Craig Hogan, director of the Center for Particle Astrophysics, wrote this column.
The first great breakthrough of 20th-century physics came just as it dawned, in late 1900, when Max Planck derived from simple quantum principles an exact universal formula for the spectrum, or amount of light at each frequency, emitted by opaque matter.
A related breakthrough in cosmology came many decades later, when it was found that radiation with precisely Planck’s spectrum is found not only in the laboratory, but also coming from all directions in the sky. This simple fact carries a profound message about cosmic history: The entire universe is expanding from a state when matter everywhere was once hot, dense and opaque. The cosmic radiation is left over from the earliest moments of the cosmic expansion—the big bang.
In recent decades, measurements have shown that the cosmic radiation is not at exactly just one temperature, but varies by a tiny amount in different directions—a little colder here, a little hotter there. The early universe was not perfectly uniform, which is a good thing, because those tiny variations eventually led to the formation of galaxies and, of course, us.
The rich complexity of cosmic structure now provides more things to measure than just a single temperature. Cosmological information today is so precise and diverse that it informs us about new physics, not just the other way around. The structure and evolution of the universe is measured in different ways—for example, with surveys of galaxies and maps of the background radiation. By comparing different probes, we learn about the physics that connects them as well the new physics that creates structure. Perhaps the most famous example is dark energy, a behavior of nature measured only by its effects on the largest scales.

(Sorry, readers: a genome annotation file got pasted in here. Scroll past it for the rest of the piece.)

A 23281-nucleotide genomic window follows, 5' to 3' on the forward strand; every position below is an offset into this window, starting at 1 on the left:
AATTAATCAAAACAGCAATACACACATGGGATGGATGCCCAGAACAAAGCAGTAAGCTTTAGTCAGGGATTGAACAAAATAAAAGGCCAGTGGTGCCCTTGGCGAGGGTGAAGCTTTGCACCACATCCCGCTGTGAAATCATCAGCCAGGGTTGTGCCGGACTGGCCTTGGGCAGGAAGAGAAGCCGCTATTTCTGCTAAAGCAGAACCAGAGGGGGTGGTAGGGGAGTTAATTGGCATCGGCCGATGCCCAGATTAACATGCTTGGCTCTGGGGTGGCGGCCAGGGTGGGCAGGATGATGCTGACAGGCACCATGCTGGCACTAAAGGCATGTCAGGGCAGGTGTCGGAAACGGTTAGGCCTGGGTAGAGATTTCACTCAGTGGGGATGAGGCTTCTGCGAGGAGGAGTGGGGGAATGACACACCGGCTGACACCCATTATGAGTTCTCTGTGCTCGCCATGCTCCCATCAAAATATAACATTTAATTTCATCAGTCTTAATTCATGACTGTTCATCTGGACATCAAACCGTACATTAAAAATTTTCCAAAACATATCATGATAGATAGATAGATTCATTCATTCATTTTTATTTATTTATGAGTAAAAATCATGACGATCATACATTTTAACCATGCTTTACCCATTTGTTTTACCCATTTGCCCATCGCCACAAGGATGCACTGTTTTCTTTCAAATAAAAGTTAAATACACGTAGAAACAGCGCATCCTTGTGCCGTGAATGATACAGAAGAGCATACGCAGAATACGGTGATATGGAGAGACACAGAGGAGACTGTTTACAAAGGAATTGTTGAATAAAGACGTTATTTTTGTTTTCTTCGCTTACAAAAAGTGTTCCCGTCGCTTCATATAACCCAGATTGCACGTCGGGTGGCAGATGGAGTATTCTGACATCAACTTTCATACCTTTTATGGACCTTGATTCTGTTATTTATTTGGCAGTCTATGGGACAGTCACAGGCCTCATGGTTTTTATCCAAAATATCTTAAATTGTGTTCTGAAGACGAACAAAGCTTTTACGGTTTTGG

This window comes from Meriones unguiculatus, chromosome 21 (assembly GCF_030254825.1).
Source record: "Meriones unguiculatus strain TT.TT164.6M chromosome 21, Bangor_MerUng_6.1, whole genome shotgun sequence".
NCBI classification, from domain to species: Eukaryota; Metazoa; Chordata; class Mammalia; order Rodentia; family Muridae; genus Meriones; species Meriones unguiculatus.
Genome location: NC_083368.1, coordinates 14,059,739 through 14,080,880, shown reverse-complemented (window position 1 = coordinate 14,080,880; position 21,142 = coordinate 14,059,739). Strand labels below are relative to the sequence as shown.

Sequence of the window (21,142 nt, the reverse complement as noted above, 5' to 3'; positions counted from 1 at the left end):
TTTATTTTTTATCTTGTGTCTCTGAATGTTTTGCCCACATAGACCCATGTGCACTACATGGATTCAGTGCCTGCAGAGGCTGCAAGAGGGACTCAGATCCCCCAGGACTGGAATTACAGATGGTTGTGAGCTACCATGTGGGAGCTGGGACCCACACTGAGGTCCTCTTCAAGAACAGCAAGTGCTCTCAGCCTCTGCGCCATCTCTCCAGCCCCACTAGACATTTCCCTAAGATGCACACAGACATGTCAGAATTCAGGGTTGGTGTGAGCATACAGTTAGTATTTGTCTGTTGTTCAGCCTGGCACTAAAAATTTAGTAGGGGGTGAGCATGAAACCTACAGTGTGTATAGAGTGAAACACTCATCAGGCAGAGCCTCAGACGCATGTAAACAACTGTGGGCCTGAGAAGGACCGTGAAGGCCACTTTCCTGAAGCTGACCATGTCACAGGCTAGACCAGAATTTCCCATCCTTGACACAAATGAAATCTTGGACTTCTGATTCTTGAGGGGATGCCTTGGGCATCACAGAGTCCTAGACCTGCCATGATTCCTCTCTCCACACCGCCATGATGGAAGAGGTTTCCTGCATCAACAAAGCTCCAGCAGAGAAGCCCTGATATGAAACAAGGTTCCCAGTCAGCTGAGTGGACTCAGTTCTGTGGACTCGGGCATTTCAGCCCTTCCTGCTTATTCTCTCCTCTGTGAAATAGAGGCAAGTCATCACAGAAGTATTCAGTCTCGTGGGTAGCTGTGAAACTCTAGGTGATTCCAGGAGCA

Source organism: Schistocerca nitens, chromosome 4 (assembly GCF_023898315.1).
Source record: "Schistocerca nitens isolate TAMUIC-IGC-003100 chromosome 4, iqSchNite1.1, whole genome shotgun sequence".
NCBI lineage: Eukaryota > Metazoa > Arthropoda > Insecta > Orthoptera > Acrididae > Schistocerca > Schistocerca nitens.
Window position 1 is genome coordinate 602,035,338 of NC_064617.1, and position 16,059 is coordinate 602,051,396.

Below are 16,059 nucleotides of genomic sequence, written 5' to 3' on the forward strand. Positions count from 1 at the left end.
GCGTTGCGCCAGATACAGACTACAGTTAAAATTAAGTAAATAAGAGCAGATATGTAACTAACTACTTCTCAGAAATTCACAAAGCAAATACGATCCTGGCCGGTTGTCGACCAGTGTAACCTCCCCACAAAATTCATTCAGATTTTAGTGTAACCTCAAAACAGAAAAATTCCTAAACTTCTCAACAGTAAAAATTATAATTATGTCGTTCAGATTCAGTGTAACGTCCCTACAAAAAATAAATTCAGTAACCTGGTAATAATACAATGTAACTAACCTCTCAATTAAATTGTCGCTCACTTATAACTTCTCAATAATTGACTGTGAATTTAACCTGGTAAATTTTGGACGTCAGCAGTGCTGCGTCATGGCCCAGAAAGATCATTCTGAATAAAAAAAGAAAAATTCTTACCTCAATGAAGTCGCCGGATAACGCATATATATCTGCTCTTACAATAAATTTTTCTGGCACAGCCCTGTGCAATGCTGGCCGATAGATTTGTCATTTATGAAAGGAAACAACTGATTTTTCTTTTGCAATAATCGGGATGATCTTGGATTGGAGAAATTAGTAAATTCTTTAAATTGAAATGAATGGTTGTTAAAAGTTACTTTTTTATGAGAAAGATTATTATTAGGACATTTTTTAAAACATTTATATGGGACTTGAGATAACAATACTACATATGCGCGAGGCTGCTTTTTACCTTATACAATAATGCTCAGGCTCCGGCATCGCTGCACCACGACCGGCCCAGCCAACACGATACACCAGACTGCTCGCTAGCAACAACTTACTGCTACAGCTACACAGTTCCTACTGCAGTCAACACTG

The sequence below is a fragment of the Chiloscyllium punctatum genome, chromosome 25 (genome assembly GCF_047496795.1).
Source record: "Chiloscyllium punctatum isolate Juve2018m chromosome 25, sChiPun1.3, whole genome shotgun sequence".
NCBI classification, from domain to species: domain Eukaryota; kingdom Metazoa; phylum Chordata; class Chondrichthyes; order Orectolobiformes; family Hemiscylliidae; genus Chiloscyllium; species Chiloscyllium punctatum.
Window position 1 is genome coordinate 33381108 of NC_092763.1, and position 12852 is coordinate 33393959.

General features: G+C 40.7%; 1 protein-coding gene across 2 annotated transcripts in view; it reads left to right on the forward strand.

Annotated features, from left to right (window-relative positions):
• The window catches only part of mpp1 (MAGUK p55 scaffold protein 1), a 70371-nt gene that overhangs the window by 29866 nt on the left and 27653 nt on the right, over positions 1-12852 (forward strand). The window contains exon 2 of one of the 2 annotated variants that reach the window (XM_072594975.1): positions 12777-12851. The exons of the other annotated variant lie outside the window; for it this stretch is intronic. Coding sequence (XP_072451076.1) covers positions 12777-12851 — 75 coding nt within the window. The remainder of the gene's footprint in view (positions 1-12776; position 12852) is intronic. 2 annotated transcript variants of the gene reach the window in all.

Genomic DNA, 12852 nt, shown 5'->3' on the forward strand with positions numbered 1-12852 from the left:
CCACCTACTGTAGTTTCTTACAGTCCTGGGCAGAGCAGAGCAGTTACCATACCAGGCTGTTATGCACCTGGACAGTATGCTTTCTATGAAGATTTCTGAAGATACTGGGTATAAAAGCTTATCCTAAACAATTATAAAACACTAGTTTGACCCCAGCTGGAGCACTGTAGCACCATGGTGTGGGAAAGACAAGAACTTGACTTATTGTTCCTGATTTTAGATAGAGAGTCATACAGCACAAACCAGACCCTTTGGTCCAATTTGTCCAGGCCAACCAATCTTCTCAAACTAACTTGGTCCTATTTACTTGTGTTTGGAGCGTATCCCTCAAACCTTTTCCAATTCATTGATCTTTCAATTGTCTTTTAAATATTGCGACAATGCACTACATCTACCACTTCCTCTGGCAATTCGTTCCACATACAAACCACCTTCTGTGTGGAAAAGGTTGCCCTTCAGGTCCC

Measurements of cosmic background radiation have advanced rapidly in the last year with new high-resolution detectors in Chile and at the South Pole and with the release in March of definitive all-sky data from the Planck satellite. Some of these results offer tantalizing hints of new physics beyond the Standard Model, and future data may provide a reliable independent way to measure particle properties, such as neutrino masses. The new data radically constrain models of inflation, the new physics that powered the start of the cosmic expansion and created its originally quantum fluctuations. Although many earlier flights of theorists’ imaginations have now been permanently grounded, the paradigm of inflationary cosmology has been spectacularly confirmed.
Fermilab scientists invented many techniques of precision cosmology, helped create the Sloan Digital Sky Survey that defines the state of the art in precision measurement of cosmic structure with galaxies, and are about to start operating a still deeper cosmic mapping project, the Dark Energy Survey. Exciting choices lie ahead as we plan our participation in future experiments, perhaps including measurements of cosmic background radiation.